So you’re exhausted and you KNOW you need more sleep and you’d LOVE to get more sleep but you simply don’t know HOW?
The truth is, there are many, many reasons why you may be tired. If you’re getting a good night’s sleep on a regular basis (for most people that means about 7-8 hours in a 24 hour period), and you’re eating foods that are well suited for your body, and you still feel exhausted, you definitely want to talk to your health care provider (don’t Google it and drive yourself crazy, just make an appointment to get a checkup…you’re probably overdue anyway).
If you laughed at the idea of regularly getting 7-8 hours of sleep a night, I want to first let you know that I completely understand where you’re coming from. There are probably many reasons why you aren’t sleeping enough. Bed-sharing? Night nursing? Stress? Night waking toddlers? Deadlines for work? I’ve been there. And I’m not telling you to get more sleep because I want you to change anything that feels important to you. But I also know that you MUST rest, and there are things that you can do to help you do it.
In addition to the obvious things like cutting our caffeine and making your room dark, here are a few things to consider if you know you need more sleep:
1) No electronics before bedtime. Do you have a habit of checking Facebook or emails before you go to bed? Do you like to watch the news or your favorite show, right before hitting the sack? In order to sleep soundly, it’s important to disconnect from technology completely, before bedtime. Our phones, ipads and computers require our brains to function in a certain way that it not conducive to true relaxation and rest.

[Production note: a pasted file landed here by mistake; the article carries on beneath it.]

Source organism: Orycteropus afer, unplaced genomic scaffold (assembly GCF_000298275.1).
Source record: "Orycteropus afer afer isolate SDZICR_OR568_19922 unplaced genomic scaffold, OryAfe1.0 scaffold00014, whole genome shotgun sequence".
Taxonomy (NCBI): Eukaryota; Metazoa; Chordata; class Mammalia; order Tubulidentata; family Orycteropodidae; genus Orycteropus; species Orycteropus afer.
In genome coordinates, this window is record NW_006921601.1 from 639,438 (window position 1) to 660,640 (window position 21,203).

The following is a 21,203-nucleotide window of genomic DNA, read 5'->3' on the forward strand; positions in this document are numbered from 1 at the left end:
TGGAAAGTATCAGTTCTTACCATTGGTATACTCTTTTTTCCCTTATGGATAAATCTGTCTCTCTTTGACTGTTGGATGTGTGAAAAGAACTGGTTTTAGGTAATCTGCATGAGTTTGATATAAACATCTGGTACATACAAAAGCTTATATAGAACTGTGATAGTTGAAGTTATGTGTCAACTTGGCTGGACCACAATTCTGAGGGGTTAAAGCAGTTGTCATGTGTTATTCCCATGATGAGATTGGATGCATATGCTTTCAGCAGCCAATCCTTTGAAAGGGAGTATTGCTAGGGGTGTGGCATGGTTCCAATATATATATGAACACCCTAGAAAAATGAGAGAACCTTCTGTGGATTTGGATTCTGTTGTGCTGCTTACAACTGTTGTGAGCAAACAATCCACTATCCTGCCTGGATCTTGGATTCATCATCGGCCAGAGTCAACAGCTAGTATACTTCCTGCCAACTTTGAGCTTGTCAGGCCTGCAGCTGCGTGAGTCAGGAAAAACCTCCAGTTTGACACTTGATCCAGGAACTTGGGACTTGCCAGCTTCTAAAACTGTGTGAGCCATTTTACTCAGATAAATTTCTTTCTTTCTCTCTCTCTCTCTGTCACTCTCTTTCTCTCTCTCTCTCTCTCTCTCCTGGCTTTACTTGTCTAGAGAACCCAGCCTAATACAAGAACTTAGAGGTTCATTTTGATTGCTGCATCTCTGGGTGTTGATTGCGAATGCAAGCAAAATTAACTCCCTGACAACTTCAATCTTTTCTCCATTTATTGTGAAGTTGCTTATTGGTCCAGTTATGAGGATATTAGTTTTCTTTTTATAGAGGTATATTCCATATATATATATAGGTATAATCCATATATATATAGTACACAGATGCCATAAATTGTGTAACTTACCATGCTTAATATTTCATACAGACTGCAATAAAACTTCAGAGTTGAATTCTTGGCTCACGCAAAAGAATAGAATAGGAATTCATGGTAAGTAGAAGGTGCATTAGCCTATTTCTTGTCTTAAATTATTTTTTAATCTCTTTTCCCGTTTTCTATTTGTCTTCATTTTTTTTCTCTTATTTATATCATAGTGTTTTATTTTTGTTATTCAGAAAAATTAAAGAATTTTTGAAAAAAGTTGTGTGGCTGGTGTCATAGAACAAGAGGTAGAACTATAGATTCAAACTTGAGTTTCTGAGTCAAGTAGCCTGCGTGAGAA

2) Do you keep your electronics in your room? Even if they aren’t being used, it’s a good idea to have as few electronic devices in the bedroom as possible.
3) Could you need more magnesium? Magnesium is essential for relaxation (among many other things). Eating more foods high in magnesium (dark leafy greens, pumpkin seeds, lentils, figs, and avocado) or a hot bath with Epsom salts at least an hour before bedtime. Craving dark chocolate could actually be a sign that you need more magnesium (pure chocolate is a good source of magnesium, just don’t eat it before bed).
4) Is there something that you need to get off your chest? Try giving yourself some quiet space before bed to process and digest the events of the day. It can be helpful to journal quietly for a few minutes.
5) Do you hold a negative belief about how people who sleep a lot? You might not even be aware of it, but do you have an idea about people who sleep too much being lazy or neglectful? Do you think it’s your job to get things done before you can take time to rest? Believe it or not, your unconscious beliefs may be playing a part in your ability to sleep.
6) Do you prioritize your sleep? You know how you rearrange your schedule when you little one needs a nap? What would happen if you gave your own sleep the same level of priority?